Mustafa Kezar Khokha MD
Associate Professor of Pediatrics (Critical Care) and of Genetics
Establishment of vertebrate body plan; Embryonic patterning and gene regulatory networks; Xenopus (frog) genetics
- Analysis of X. tropicalis mutants A number of mutants have been identified in previous genetic screens and additional screens are ongoing. Mutants that have been identified are now being cloned using next-gen sequencing and exon capture arrays. Once cloned, we are using all the power of the Xenopus system to analyze gene function.
- Analysis of human mutations using Xenopus In collaboration with Lifton and Brueckner labs, we have identified a number of genes that are mutated in patients that have congenital heart disease, a failure to properly pattern the heart. We have validated a number of these genes by showing that they also cause abnormal development of frog hearts and are now analyzing the mechanisms of their development. Many of these genes are novel and identifying their mechanisms of cardiac morphogenesis will lead to new understanding of congenital malformations and the underlying developmental biology.
- Quantitative analysis of a field of ciliated cells that create fluid flow Specific cells on the epidermis of the Xenopus embryos are ciliated. These ciliated cells beat in a coordinated fashion to create flow across the entire length of the embryo. How these cells generate flow and sense flow to coordinate their beating remains uncertain. We are using advanced imaging techniques and quantitative biology to better understand how cilia driven flow is established and maintained. In addition, we have identified cilia mutants that have abnormal flow and so combining mutants, morpholino knockdowns, ablations, and transplants, we hope to better understand how local cells can coordinate cellular pattern over a large field of cells.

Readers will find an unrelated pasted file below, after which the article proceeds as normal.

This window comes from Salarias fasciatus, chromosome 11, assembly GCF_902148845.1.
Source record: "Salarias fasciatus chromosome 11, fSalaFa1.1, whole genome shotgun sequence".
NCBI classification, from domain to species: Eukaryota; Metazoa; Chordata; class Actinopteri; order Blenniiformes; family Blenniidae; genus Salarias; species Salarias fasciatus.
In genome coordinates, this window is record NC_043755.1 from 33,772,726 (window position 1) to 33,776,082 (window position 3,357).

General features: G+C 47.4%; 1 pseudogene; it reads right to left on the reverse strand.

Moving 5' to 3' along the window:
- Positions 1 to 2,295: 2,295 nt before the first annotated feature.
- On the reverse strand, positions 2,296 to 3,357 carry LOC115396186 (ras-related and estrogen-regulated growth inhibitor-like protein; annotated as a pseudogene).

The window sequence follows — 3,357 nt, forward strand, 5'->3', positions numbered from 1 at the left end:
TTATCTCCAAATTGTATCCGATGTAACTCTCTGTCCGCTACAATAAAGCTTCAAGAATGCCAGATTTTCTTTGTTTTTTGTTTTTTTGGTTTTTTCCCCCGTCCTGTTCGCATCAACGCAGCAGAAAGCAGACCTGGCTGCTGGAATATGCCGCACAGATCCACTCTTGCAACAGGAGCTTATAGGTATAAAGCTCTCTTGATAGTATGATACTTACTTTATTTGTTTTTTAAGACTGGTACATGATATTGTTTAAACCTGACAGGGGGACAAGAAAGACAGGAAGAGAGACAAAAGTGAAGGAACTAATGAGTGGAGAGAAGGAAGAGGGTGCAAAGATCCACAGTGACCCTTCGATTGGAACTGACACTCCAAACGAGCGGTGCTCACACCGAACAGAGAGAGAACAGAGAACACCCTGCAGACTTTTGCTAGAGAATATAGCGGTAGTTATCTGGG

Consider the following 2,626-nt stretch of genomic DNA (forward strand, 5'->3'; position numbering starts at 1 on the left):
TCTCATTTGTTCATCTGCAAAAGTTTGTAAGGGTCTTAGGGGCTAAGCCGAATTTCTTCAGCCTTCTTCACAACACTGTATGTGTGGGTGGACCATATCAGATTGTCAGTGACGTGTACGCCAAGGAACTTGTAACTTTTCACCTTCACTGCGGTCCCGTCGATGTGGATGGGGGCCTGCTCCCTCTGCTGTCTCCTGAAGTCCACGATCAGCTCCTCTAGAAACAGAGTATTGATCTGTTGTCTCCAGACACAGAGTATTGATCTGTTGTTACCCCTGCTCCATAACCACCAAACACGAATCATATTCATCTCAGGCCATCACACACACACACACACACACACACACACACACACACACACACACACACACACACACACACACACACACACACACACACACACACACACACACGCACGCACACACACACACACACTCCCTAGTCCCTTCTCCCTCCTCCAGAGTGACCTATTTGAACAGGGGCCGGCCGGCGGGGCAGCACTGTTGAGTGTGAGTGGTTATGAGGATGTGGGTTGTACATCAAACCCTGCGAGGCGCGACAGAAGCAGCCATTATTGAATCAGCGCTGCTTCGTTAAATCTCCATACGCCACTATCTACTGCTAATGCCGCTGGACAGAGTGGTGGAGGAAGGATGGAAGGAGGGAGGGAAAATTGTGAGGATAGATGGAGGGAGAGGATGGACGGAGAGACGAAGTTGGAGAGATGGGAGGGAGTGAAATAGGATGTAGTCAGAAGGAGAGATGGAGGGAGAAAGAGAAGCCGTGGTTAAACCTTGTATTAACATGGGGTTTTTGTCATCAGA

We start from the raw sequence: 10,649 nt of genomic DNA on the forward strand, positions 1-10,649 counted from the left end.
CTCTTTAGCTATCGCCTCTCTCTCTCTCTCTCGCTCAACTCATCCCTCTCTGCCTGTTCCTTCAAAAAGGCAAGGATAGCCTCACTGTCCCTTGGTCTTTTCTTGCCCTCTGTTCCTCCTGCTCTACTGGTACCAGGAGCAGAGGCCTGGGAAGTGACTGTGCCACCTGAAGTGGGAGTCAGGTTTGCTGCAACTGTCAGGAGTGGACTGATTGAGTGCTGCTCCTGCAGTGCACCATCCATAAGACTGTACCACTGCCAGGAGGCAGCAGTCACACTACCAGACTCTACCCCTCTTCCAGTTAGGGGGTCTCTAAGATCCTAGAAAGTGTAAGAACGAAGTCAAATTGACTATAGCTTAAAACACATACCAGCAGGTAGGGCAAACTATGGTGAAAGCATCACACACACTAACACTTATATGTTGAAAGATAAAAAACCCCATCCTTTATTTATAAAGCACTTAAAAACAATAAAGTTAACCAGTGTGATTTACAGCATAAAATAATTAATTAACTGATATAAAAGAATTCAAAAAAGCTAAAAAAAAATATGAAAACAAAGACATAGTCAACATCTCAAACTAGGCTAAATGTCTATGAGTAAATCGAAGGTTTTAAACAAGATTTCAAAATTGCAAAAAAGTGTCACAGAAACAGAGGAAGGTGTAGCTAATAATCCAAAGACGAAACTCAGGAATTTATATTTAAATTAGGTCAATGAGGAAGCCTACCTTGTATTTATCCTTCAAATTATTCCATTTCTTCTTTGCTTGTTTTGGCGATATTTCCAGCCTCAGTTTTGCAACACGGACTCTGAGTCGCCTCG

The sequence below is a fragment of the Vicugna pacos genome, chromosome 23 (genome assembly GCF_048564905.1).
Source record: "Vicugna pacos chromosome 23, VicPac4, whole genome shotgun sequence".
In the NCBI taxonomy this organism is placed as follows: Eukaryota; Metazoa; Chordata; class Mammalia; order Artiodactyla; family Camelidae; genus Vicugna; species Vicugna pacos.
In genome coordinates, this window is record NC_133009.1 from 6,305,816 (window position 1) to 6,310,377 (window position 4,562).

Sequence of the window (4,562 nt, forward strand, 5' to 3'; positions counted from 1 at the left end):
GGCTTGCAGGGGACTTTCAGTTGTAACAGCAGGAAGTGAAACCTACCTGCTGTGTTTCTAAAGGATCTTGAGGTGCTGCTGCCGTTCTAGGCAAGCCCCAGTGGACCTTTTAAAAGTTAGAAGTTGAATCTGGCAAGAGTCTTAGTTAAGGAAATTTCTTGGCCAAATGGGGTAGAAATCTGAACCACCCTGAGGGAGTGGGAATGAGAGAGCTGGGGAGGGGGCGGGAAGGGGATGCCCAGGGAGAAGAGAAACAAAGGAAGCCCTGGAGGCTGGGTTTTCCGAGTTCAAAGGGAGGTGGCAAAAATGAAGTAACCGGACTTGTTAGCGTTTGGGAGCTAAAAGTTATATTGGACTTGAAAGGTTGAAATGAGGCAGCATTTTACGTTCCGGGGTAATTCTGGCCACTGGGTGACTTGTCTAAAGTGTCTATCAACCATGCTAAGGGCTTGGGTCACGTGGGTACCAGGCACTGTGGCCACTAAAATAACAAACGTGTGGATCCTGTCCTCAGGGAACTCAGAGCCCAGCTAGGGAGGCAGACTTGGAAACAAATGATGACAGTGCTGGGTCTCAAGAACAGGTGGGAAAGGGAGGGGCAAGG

Our laboratory is interested in understanding congenital birth defects. Many children are born with various birth defects including defects of the heart, brain, lungs, and face. These birth defects often require surgery and can be difficult to treat for the child. We hope to discover the genes that lead to these birth defects with the hope of improving our understanding of how human development (embryology) occurs.
Extensive Research Description
My laboratory is interested in the problem of embryonic patterning. A fertilized egg must activate a complex genetic program in order to form functional adult structures. Failure to do so correctly leads to congenital malformations in children, a significant cause of inherited childhood diseases. We are particularly interested in cellular signals and transcriptional regulation that lead to particular fate changes that specify new tissue types during development. We are also interested in morphogenesis that provides shape to the developing embryo. We have three approaches to discover these patterning events: 1) genetic screens in Xenopus tropicalis 2) quantitative analysis of Xenopus epidermis to create a coordinated field of cells 3) human genetic studies of children with congenital malformations. We focus on Xenopus as a model system because of the power of the frog system for gain of function and experimental embryology (“cut-and-paste” developmental biology). In addition, we have pioneered X. tropicalis as an amphibian genetic system because of its diploid genome and genomic tools.